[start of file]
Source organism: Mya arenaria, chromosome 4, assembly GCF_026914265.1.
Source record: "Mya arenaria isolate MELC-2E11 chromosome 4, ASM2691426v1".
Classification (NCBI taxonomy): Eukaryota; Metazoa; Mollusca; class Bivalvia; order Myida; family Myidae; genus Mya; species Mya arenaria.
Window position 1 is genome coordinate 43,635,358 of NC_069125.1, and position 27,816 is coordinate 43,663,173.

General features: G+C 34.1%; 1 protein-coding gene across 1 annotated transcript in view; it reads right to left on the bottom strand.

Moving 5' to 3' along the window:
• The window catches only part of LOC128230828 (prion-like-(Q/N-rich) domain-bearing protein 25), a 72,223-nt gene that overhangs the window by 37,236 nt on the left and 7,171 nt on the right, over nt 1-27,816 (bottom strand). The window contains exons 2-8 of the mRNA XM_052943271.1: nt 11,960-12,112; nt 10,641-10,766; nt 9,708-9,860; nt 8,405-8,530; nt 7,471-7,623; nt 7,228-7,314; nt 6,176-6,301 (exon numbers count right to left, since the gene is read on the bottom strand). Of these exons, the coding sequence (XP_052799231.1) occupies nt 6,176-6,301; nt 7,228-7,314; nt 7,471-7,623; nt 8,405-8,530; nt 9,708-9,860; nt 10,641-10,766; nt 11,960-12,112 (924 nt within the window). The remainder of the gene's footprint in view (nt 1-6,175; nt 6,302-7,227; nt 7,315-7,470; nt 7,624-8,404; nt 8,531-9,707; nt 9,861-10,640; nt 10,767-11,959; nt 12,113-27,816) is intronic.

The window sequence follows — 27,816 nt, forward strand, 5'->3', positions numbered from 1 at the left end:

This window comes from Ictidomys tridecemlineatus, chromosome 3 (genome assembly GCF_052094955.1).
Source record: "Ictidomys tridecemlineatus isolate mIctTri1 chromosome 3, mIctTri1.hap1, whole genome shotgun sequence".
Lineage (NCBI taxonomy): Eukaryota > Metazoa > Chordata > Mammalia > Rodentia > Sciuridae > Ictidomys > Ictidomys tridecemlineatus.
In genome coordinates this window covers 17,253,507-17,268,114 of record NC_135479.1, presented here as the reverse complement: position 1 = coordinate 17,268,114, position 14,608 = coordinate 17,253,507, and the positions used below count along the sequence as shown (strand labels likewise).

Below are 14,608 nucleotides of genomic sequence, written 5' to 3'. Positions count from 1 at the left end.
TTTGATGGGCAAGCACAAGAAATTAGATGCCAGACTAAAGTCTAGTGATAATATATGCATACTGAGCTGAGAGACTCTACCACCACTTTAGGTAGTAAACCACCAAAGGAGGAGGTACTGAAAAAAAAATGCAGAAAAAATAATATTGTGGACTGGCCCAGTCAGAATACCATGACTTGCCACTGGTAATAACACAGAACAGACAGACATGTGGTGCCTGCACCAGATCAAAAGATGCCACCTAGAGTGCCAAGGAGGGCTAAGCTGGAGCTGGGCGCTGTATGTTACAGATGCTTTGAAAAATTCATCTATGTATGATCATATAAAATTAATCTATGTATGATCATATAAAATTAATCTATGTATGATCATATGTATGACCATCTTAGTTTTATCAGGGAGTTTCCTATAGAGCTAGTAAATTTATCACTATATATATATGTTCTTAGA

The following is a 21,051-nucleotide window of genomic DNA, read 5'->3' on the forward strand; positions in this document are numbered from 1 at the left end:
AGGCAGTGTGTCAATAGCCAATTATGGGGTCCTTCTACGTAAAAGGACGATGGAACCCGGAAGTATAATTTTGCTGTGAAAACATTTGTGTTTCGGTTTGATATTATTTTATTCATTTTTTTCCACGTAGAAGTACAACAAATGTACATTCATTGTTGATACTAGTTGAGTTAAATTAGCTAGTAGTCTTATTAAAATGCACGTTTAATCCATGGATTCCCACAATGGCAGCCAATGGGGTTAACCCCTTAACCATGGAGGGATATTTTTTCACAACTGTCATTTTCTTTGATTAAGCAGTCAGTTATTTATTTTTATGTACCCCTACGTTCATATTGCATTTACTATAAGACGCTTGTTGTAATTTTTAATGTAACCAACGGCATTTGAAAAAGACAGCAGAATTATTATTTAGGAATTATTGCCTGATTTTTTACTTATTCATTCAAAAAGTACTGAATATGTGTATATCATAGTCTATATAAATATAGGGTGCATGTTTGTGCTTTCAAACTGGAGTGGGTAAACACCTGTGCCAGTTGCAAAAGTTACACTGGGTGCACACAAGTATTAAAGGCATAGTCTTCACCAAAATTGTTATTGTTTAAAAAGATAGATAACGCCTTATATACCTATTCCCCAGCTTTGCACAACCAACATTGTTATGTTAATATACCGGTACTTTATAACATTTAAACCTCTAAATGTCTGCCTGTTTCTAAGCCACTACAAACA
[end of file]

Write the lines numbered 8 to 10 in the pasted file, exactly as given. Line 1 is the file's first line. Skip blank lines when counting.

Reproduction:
The window sequence follows — 27,816 nt, forward strand, 5'->3', positions numbered from 1 at the left end:

This window comes from Ictidomys tridecemlineatus, chromosome 3 (genome assembly GCF_052094955.1).
Source record: "Ictidomys tridecemlineatus isolate mIctTri1 chromosome 3, mIctTri1.hap1, whole genome shotgun sequence".